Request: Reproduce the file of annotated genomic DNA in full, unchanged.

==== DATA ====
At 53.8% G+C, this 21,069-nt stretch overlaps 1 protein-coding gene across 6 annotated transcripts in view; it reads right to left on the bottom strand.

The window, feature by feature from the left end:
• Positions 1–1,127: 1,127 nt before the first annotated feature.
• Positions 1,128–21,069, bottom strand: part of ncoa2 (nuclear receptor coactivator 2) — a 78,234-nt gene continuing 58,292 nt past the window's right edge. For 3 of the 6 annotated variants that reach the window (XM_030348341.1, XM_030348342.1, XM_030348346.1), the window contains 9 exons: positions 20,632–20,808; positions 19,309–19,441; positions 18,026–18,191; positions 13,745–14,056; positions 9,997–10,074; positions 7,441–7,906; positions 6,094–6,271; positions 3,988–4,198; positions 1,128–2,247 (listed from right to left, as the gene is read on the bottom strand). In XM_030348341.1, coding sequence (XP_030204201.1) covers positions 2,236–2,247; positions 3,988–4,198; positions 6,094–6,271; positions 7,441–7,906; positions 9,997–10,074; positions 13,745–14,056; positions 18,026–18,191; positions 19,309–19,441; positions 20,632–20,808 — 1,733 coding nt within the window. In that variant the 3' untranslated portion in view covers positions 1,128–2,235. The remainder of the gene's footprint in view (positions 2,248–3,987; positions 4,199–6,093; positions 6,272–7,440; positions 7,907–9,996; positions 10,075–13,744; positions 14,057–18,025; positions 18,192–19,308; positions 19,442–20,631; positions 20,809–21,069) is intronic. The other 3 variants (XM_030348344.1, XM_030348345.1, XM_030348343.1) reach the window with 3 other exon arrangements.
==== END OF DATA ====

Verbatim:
At 53.8% G+C, this 21,069-nt stretch overlaps 1 protein-coding gene across 6 annotated transcripts in view; it reads right to left on the bottom strand.

The window, feature by feature from the left end:
• Positions 1–1,127: 1,127 nt before the first annotated feature.
• Positions 1,128–21,069, bottom strand: part of ncoa2 (nuclear receptor coactivator 2) — a 78,234-nt gene continuing 58,292 nt past the window's right edge. For 3 of the 6 annotated variants that reach the window (XM_030348341.1, XM_030348342.1, XM_030348346.1), the window contains 9 exons: positions 20,632–20,808; positions 19,309–19,441; positions 18,026–18,191; positions 13,745–14,056; positions 9,997–10,074; positions 7,441–7,906; positions 6,094–6,271; positions 3,988–4,198; positions 1,128–2,247 (listed from right to left, as the gene is read on the bottom strand). In XM_030348341.1, coding sequence (XP_030204201.1) covers positions 2,236–2,247; positions 3,988–4,198; positions 6,094–6,271; positions 7,441–7,906; positions 9,997–10,074; positions 13,745–14,056; positions 18,026–18,191; positions 19,309–19,441; positions 20,632–20,808 — 1,733 coding nt within the window. In that variant the 3' untranslated portion in view covers positions 1,128–2,235. The remainder of the gene's footprint in view (positions 2,248–3,987; positions 4,199–6,093; positions 6,272–7,440; positions 7,907–9,996; positions 10,075–13,744; positions 14,057–18,025; positions 18,192–19,308; positions 19,442–20,631; positions 20,809–21,069) is intronic. The other 3 variants (XM_030348344.1, XM_030348345.1, XM_030348343.1) reach the window with 3 other exon arrangements.